minor addenda about speeds & feeds concerning the example of mid-90s payment 
protocol specification that had enormous PKI/certificate bloat ... and SSL.

The original SSL security was predicated on the user understanding the 
relationship between the webserver they thought they were talking to, and the 
corresponding URL. They would enter that URL into the browser ... and the 
browser would then establish that the URL corresponded to the webserver being 
talked to (both parts were required in order to create an environment where the 
webserver you thot you were talking to, was, in fact, the webserver you were 
actually talking to). This requirement was almost immediately violated when 
merchant servers found that using SSL for the whole operation cost them 90-95% 
of their thruput. As a result, the merchants dropped back to just using SSL for 
the payment part and having a user click on a check-out/payment button. The 
(potentially unvalidated, counterfeit) webserver now provides the URL ... and 
SSL has been reduced to just validating that the URL corresponds to the 
webserver being talked to (or validating that the webserver being talke
d to, is the webserver that it claims to be; i.e. NOT validating that the 
webserver is the one you think you are talking to).

Now, the backend of the SSL payment process was SSL connection between the webserver and 
a "payment gateway" (sat on the internet and acted as gateway to the payment 
networks). Moderate to heavy load, avg. transaction elapsed time (at payment gateway,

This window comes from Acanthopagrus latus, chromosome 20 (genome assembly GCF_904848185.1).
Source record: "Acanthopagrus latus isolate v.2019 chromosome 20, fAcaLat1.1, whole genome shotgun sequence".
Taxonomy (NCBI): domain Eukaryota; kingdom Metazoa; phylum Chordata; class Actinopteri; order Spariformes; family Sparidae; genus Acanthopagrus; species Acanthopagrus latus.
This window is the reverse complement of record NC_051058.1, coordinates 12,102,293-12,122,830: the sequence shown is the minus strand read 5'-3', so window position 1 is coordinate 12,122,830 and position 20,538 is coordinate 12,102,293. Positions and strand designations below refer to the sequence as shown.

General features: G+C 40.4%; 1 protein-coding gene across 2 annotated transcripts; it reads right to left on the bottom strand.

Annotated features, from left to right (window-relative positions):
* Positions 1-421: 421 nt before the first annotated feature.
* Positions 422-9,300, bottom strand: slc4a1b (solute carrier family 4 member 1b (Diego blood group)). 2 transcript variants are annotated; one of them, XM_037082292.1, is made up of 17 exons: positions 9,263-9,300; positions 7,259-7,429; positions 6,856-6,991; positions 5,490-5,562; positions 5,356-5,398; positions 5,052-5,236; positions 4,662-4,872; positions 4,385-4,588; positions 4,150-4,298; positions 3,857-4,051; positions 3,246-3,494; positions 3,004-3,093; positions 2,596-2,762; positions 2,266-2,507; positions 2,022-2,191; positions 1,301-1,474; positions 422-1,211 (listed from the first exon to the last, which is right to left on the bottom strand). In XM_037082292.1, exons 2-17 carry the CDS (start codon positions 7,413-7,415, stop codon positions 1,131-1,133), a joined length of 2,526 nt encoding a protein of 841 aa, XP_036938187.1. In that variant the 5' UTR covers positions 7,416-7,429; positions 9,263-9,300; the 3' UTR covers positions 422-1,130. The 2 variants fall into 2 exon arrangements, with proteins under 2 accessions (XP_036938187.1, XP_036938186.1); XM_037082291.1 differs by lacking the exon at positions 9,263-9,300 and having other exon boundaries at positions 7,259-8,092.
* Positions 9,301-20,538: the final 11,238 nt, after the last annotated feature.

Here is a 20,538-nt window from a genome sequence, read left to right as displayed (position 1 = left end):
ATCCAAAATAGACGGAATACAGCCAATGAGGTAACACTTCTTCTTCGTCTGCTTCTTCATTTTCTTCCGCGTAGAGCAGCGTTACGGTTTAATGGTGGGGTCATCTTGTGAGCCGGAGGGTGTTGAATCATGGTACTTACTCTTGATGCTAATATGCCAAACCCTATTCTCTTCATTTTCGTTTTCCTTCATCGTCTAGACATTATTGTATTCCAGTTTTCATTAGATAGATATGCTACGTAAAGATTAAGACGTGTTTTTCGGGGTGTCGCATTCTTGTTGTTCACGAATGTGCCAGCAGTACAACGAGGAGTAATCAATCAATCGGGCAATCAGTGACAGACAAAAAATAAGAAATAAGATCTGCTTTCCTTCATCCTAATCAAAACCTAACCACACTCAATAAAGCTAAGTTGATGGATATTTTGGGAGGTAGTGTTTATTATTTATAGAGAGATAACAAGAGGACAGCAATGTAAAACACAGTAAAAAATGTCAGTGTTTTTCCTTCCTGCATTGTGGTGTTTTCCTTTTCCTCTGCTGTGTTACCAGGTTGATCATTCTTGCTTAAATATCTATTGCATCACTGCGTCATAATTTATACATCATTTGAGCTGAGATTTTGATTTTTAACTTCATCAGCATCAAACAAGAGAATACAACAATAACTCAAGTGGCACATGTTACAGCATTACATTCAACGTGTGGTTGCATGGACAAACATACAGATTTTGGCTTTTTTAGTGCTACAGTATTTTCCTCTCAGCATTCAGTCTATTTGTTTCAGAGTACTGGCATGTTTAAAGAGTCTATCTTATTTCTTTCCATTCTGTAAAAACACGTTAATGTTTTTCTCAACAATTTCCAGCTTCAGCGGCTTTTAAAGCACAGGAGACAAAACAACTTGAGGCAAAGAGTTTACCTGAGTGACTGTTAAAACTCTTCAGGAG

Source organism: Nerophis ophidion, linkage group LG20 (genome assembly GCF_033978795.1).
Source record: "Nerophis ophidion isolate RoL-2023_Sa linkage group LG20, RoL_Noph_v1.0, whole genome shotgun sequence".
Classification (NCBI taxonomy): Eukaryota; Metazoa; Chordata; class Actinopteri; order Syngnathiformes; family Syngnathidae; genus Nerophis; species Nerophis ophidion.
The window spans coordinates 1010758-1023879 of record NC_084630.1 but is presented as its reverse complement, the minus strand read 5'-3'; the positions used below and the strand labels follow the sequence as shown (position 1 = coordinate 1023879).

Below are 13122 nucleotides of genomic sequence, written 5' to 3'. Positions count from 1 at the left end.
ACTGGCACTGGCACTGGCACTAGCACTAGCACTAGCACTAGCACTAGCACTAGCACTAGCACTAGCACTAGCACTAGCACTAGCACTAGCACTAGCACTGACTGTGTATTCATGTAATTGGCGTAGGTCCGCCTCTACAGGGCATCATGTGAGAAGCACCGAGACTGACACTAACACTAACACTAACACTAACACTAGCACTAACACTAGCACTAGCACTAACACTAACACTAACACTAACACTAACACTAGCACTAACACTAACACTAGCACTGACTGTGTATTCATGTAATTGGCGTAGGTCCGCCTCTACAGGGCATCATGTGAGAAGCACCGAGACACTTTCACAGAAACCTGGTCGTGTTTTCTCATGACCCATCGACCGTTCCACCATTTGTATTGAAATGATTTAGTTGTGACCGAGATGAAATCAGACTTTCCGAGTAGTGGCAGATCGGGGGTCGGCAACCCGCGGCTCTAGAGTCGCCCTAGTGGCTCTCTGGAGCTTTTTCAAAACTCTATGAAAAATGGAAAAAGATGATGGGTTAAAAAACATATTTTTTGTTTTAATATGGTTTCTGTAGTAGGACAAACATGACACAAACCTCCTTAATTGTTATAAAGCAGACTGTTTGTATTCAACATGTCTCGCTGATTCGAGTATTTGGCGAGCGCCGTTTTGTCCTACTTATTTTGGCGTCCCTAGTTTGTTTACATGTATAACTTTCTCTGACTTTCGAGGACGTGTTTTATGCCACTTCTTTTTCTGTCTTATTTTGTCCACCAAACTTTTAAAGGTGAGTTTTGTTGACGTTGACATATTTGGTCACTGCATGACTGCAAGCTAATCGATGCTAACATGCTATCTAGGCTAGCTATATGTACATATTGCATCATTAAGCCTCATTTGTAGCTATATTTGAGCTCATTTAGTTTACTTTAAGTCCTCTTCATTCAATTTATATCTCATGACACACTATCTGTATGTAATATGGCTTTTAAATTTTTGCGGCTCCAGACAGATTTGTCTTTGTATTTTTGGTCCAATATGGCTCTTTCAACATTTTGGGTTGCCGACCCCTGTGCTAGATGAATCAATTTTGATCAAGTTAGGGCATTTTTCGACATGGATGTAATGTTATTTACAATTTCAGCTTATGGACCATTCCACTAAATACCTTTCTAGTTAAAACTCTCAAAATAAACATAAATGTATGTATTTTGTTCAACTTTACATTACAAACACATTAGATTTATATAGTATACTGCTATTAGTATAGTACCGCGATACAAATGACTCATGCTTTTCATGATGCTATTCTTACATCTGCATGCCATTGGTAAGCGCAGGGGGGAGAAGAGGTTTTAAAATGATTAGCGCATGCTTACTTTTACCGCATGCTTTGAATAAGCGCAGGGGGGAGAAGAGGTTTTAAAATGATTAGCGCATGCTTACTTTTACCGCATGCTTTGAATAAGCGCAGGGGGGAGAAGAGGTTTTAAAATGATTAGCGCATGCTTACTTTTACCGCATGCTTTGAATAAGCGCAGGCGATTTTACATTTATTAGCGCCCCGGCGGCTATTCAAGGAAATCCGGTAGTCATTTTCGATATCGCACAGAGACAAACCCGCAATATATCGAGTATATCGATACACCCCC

thru payment network) round-trip was under 1/3rd of second. Avg. roundtrip at merchant 
servers could be a little over 1/3rd of second (depending on internet connection between 
the webserver and the payment gateway).

I've referenced before doing BSAFE benchmarks for the PKI/certificate bloated 
payment specification ... and using a speeded up BSAFE library ... the people 
involved in the bloated payment specification claimed the benchmark numbers 
were 100 times too slow (apparently believing that standard BSAFE library at 
the time ran nearly 1000 times faster than it actually did).

When pilot code (for the enormously bloated PKI/certificate specification) was 
finally available, using BSAFE library (speedup enhancements had been 
incorporated into standard distribution) ... dedicated pilot demos for 
transaction round trip took nearly minute elapsed time ... effectively all of 
it was BSAFE computations (using dedicated computers doing nothing else).

Merchants that found using SSL for the whole consumer interaction would have 
required ten to twenty times the number of computers ... to handle equivalent 
non-SSL load ... were potentially being faced with needing hundreds of 
additional computers to handle just the BSAFE computational load (for the 
mentioned extremely PKI/certificate bloated payment specification) ... and 
still wouldn't be able to perform the transaction anywhere close to the elapsed 
time of the implementation being used with SSL.

virtualization experience starting Jan1968, online at home since Mar1970

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